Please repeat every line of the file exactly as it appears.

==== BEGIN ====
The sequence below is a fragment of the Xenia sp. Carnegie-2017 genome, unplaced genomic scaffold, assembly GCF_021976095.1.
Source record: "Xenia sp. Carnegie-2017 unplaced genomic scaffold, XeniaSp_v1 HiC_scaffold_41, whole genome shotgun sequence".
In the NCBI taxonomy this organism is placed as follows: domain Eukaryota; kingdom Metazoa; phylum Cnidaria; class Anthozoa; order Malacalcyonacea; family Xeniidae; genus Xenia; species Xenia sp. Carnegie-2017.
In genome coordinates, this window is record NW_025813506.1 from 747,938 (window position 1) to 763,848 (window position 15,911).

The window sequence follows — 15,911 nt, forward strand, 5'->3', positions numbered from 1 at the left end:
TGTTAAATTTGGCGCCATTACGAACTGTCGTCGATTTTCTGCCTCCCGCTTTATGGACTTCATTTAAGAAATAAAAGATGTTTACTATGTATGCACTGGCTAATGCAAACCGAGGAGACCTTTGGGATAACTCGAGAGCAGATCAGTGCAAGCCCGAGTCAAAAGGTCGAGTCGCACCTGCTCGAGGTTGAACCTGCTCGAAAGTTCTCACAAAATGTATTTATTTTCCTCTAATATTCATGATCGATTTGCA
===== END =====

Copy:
The sequence below is a fragment of the Xenia sp. Carnegie-2017 genome, unplaced genomic scaffold, assembly GCF_021976095.1.
Source record: "Xenia sp. Carnegie-2017 unplaced genomic scaffold, XeniaSp_v1 HiC_scaffold_41, whole genome shotgun sequence".
In the NCBI taxonomy this organism is placed as follows: domain Eukaryota; kingdom Metazoa; phylum Cnidaria; class Anthozoa; order Malacalcyonacea; family Xeniidae; genus Xenia; species Xenia sp. Carnegie-2017.
In genome coordinates, this window is record NW_025813506.1 from 747,938 (window position 1) to 763,848 (window position 15,911).

The window sequence follows — 15,911 nt, forward strand, 5'->3', positions numbered from 1 at the left end:
TGTTAAATTTGGCGCCATTACGAACTGTCGTCGATTTTCTGCCTCCCGCTTTATGGACTTCATTTAAGAAATAAAAGATGTTTACTATGTATGCACTGGCTAATGCAAACCGAGGAGACCTTTGGGATAACTCGAGAGCAGATCAGTGCAAGCCCGAGTCAAAAGGTCGAGTCGCACCTGCTCGAGGTTGAACCTGCTCGAAAGTTCTCACAAAATGTATTTATTTTCCTCTAATATTCATGATCGATTTGCA